New Zealand’s Green Party is calling on the Government to hold Facebook accountable for its role in enabling behaviour which threatens democracy.
It says this should be achieved by strongly regulating data privacy and the spread of dangerous disinformation.
“Facebook has admitted it enables a range of harmful practices – including foreign interference in elections, hate speech and mass data-privacy breaches – yet it remains largely self-governing,” said Green Party spokesperson for Electoral Reform, Golriz Ghahraman.
Platform should ‘answer the tough questions’
She noted that the social media platform was finally appearing for the first time before a Parliamentary Committee in New Zealand and must therefore answer the tough questions about why the country should continue to allow it to profit significantly while repeatedly failing to protect the privacy and democratic rights of New Zealanders.
“New Zealand’s intelligence agencies and Electoral Commission have both identified the spread of disinformation on Facebook as a key democracy threat in last year’s election,” Ghahraman stated.
“Like the threat of radicalisation in online spaces, Facebook profits from associated paid advertising and helps spread malicious messages through its secretive algorithms.”
According to Ghahraman, if Facebook continues to be such a powerful, non-neutral and self-governing force in electoral politics, it should urgently release a transparent, detailed standard to protect against the very threat of disinformation.
Government must regulate electoral interference
“It is time our Government took proper steps to regulate electoral interference through the spread of disinformation, and finally legislate for our right to privacy,” she said.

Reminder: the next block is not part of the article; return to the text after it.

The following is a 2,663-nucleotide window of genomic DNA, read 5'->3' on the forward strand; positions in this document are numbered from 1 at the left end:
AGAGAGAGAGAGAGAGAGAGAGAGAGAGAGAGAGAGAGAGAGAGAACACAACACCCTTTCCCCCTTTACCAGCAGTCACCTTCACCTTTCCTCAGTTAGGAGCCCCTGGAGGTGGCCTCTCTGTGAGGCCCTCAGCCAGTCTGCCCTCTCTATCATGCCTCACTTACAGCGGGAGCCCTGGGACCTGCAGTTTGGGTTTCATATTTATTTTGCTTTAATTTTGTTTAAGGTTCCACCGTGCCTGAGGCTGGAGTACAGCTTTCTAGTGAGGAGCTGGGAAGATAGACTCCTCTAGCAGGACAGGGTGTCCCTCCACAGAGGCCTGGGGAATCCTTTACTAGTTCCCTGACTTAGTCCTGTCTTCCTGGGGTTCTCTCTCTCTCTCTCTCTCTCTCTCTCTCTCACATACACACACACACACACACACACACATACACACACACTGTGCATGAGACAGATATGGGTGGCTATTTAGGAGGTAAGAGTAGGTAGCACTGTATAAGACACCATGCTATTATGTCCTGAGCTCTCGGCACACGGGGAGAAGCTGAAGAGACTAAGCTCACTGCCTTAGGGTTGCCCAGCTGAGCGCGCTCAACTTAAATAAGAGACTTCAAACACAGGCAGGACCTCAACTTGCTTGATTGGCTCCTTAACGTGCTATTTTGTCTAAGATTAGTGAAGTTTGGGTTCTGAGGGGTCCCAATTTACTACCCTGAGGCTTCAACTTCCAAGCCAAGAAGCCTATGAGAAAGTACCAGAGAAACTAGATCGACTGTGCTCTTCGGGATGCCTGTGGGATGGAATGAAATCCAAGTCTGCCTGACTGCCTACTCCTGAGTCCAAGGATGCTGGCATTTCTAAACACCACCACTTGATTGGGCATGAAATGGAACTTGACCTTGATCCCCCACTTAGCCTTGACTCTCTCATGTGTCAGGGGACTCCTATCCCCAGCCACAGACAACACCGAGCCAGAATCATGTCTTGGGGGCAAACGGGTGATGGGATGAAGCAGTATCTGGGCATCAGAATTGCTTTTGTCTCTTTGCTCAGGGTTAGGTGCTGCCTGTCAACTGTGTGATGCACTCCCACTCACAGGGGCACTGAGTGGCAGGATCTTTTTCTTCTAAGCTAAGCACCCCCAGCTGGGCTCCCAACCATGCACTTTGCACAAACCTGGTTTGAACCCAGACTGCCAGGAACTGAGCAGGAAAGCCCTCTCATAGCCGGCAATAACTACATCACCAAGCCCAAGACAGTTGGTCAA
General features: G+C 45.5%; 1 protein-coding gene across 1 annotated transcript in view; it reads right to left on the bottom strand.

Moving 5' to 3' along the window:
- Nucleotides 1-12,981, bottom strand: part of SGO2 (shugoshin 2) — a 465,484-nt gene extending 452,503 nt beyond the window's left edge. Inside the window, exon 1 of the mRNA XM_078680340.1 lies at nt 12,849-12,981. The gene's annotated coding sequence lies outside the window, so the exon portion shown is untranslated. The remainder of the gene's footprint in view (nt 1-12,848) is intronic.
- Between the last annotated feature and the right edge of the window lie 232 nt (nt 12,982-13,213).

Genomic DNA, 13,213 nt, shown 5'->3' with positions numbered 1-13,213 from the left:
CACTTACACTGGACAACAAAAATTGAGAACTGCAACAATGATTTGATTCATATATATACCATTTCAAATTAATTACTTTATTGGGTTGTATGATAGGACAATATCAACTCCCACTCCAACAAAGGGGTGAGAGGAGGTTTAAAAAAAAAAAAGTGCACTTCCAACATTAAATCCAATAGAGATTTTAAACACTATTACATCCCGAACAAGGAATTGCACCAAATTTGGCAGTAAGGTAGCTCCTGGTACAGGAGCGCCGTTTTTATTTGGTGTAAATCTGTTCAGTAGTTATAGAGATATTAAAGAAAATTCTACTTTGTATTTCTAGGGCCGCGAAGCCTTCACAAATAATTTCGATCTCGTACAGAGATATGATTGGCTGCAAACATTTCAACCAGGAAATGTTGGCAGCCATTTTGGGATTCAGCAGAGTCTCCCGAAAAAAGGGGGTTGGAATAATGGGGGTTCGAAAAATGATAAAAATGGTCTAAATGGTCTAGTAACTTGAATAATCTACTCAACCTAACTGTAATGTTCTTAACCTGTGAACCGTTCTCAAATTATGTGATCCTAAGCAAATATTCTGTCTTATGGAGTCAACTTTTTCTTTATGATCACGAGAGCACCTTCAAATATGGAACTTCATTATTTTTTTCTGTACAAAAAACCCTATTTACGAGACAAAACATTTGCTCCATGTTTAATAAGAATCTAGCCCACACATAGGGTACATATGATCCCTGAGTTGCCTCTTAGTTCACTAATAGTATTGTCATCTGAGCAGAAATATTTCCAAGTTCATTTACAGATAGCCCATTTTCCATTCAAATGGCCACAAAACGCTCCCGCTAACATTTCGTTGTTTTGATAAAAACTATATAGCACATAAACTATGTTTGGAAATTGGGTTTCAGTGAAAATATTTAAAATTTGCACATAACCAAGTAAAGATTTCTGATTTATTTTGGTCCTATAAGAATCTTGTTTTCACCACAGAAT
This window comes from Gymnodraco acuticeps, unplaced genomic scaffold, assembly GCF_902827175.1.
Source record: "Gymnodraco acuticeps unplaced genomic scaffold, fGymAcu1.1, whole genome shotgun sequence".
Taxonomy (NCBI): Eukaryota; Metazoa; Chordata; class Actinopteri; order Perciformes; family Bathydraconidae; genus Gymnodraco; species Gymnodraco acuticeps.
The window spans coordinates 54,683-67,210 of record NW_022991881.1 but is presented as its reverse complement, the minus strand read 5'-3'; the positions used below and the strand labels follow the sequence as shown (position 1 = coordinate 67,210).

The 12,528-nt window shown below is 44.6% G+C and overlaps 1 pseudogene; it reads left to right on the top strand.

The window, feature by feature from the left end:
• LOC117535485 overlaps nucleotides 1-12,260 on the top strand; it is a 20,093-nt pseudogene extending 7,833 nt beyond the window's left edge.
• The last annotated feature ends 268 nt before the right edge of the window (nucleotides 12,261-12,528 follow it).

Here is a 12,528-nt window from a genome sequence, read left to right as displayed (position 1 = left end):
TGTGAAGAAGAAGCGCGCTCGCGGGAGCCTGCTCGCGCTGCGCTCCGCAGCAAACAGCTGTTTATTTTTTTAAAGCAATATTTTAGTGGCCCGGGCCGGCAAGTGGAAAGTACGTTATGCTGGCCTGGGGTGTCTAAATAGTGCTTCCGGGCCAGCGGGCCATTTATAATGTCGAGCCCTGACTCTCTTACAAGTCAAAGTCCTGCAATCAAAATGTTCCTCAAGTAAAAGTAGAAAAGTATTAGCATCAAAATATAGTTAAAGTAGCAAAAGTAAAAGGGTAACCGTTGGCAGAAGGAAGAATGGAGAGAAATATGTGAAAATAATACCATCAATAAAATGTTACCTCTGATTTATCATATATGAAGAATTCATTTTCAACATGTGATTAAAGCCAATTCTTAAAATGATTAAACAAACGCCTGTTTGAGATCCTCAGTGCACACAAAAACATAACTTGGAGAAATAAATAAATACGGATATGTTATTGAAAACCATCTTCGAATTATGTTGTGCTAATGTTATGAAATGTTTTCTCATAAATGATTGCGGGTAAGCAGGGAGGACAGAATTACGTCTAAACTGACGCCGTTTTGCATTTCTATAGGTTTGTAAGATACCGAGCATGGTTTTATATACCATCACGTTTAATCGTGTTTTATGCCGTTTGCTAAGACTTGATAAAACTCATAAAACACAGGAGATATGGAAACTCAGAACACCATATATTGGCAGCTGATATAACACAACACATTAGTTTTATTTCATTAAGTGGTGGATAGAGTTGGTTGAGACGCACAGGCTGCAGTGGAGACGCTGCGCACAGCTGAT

In May, Facebook announced it was taking stronger action against pages, groups, accounts and domains sharing misinformation.
“Starting today, we will reduce the distribution of all posts in news feed from an individual’s Facebook account if they repeatedly share content that has been rated by one of our fact-checking partners. We already reduce a single post’s reach in [our] news feed if it has been debunked,” the platform said.
Russia and Iran tops for coordinated fake activity
Russia and Iran are the top two sources of coordinated fake activity on Facebook, the company said in a separate report also released last month.
“Facebook has removed more than 150 networks of coordinated fake activity since 2017. Twenty-seven networks have been linked to Russia, and 23 to Iran. Nine originated within the United States,” news broadcaster CNN said.
“The presence of fake and misleading content on social media became the dominant story dogging tech platforms including Facebook, Twitter and YouTube following the 2016 [US] election, as revelations surfaced about Russia’s attempts to meddle in the US democratic process.
“By posing as US voters, targeting voters with misleading digital advertisements, creating false news stories and other techniques, foreign influence campaigns have sought to sow division within the electorate.”